Beginners Guide to Researching Your Family History in Australia

HEALTH WARNING… GENEALOGY IS ADDICTIVE

  • Begin with YOU and search backwards [can add your children and grandchildren later]
  • Do not start with some famous person with the same name and try to find a link.
  • Family stories, talk to close and distant relatives
  • Collect family mementos eg Bible, photographs, medals, letters, diaries, books, furniture
  • Visit cemeteries to view gravestones as most give a birth and death date
  • Find birth certificates, will give mother’s maiden name
  • Find marriage certificates, will give both father’s names
  • Death certificates are less reliable as someone else is giving the information, nevertheless they can indicate number of children
  • NSW index is at < http://www.bdm.nsw.gov.au/familyHistory/search.htm >
  1. Can look for Births 1788 -1912
  2. Deaths 1788-1982
  3. Marriages 1788 – 1962
  • This will give the reference number so you can order the certificate [$31 each at present]
  • Naming patterns may help eg first son after father’s father, first daughter after mother’s mother, second son after mother’s father, second daughter after father’s mother. Or mother or grandmother’s  maiden names can be used eg Matthew Taylorson Barry Ford
  • The National Library’s online newspapers website is a brilliant resource for births which may not be at the BDM site                         < http://trove.nla.gov.au/>
  • The National Archives is another wonderful repository of information <http://www.naa.gov.au >
  • Your own State Archives or State Records office
  • Ryerson Index can be useful for deaths and places of burial <http://www.ryersonindex.org/>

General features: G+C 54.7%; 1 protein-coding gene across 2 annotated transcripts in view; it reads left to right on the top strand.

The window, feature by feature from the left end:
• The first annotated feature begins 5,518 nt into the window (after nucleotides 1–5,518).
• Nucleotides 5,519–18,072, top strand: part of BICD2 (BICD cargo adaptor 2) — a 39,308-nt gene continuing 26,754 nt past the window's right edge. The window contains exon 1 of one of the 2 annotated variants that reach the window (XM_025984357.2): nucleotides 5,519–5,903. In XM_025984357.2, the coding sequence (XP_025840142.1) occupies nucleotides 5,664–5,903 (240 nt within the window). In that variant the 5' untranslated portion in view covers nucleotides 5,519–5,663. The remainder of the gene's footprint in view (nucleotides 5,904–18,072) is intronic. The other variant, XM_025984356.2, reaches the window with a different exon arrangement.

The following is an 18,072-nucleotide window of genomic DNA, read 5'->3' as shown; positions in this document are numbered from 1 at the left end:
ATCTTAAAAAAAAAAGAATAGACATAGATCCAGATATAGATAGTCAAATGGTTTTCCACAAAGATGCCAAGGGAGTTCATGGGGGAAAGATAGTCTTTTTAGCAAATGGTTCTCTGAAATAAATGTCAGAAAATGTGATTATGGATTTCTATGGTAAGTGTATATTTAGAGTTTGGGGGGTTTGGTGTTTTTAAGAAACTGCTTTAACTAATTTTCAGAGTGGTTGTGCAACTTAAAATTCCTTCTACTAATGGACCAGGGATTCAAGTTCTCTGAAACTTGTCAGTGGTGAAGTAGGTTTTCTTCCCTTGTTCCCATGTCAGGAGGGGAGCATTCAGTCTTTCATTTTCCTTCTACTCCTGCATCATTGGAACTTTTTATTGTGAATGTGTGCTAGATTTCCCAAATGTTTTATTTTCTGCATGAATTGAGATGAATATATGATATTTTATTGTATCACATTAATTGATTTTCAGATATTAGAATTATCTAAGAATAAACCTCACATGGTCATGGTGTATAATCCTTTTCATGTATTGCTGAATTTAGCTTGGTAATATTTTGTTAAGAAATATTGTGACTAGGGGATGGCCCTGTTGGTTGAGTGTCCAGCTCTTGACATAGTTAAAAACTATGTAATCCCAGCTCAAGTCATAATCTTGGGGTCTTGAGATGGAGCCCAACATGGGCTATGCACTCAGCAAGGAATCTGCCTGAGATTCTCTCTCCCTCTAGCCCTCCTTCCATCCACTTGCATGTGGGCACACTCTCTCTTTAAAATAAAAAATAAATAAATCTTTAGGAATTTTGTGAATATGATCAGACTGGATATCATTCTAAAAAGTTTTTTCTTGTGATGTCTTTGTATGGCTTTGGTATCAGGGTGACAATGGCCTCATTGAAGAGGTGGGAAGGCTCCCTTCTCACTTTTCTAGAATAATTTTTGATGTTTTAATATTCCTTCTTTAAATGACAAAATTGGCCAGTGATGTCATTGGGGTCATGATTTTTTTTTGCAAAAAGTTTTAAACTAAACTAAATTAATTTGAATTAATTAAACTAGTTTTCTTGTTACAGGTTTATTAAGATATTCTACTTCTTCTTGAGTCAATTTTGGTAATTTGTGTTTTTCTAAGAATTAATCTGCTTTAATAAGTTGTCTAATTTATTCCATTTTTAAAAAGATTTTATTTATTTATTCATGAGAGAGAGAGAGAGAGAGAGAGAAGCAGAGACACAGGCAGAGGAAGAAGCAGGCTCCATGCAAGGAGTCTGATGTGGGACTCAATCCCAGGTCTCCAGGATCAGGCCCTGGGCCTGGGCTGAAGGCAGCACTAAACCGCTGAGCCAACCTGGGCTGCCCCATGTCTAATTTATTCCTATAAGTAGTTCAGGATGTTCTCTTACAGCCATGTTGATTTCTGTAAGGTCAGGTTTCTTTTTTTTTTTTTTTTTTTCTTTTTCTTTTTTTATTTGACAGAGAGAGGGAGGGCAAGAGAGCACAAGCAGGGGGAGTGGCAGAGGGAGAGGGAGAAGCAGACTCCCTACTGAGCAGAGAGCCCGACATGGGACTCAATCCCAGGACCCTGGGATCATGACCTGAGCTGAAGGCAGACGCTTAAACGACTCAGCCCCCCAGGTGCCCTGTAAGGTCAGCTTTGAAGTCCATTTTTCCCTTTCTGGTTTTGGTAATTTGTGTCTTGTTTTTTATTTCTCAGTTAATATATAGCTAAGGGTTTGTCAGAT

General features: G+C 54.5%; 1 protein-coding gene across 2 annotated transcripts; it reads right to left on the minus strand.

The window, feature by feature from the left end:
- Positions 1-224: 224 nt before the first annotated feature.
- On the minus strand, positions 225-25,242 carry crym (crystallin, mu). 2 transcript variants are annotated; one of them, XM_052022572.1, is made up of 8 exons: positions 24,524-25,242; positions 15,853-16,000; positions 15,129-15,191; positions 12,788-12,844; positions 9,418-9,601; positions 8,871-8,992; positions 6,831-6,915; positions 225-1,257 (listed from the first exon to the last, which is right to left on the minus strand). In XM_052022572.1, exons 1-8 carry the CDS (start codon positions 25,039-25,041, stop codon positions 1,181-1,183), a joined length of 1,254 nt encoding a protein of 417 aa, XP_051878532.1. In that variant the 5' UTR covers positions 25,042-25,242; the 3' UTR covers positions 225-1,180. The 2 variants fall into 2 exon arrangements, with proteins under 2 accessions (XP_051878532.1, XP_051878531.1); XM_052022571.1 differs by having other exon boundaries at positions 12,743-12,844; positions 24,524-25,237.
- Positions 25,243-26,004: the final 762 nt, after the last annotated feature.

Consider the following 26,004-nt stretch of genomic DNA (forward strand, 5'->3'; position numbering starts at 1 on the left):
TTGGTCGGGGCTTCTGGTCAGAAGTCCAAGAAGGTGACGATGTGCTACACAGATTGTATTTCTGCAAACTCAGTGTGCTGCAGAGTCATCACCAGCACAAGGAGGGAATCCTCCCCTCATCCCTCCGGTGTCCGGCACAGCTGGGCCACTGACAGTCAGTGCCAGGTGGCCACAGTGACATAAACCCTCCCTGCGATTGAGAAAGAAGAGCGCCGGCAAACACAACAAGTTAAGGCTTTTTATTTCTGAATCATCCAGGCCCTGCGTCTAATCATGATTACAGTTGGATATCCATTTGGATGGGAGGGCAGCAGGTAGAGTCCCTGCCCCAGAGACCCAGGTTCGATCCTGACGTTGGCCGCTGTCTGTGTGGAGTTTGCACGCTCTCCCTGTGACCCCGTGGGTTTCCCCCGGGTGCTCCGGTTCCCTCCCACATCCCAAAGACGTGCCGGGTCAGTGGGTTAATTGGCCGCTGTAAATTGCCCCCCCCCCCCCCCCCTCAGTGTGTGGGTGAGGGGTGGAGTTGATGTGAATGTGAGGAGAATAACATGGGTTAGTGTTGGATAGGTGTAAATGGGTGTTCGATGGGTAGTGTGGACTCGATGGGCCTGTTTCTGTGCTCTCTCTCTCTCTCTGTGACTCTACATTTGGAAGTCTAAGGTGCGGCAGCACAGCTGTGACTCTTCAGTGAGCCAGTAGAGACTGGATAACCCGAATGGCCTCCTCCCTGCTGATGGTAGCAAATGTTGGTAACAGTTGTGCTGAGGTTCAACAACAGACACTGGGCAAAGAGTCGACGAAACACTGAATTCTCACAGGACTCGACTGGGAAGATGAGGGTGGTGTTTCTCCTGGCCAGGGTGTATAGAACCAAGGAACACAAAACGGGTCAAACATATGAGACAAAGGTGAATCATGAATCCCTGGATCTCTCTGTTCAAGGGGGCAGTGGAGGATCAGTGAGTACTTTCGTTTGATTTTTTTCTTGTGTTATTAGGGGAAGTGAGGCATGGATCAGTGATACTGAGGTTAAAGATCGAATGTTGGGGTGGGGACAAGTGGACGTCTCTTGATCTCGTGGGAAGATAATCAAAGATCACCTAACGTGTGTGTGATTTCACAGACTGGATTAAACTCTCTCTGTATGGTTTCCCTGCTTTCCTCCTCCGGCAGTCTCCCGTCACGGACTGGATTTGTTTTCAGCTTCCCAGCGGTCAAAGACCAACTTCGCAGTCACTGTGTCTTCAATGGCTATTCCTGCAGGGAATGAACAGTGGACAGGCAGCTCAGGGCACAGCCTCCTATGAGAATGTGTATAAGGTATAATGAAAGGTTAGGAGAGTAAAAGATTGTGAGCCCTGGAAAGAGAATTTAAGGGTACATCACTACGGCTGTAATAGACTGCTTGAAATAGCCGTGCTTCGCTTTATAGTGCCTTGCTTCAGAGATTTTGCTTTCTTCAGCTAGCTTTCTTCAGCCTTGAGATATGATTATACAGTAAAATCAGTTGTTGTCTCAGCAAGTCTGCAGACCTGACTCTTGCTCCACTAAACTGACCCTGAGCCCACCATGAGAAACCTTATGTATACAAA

• May need to check electoral rolls, P.O. directories, cemetery inscriptions, probate indexes, local newspaper obituaries. Many resources may be located with a local Family History Group, for example Armidale NSW has rich resources at the local FHG and the local Archives behind  the old Teachers College building and UNE library has  Government Gazettes which are excellent for land grants, medial appointments, mining leases.
  • You may be looking at microfiche or microfilm because multiple copies can be made and originals become too fragile.
  • Use census records
  • Maps may show land subdivisions with owners. The NSW Land and Property Information web site is a most useful tool for family historians. Their home page is at <http://www.lpi.nsw.gov.au/?a=163350&gt; and it is well set out and easy to navigate.
  • Education Records, Police records, Post Office records. Inquests, Gaol returns, Divorce records, Occupations eg lists of Clergy or Doctors
  • If your ancestor was a soldier the AWM has a brilliant set of records available online
  • Read books about the area where your ancestor lived as he or she may get a mention.
  • First arrival in Australia. When? Death cert of this person will give clues for date
  • Where did they come from? May be on death cert.
  • Convict records, Immigration and Shipping records are available. Some online.
  • International Genealogical Index , the IGI, compiled from millions of records worldwide but especially UK and USA. Your nearest branch of the LDS church can then order the specific film for confirmation and detail.
  • Then you go through the list again for all your lines. Pre 1837 in UK need to go to Parish records
  • Remember you have 2 parents, 4 grandparents, 8 great grandparents, 16 great-great grandparents, 32, 64, 126, 256 so it doubles for each generation you manage to get back…. It’s a never ending task!
  • ORAL HISTORY …. Good place to start is YOU

By Caroline Gaden ©

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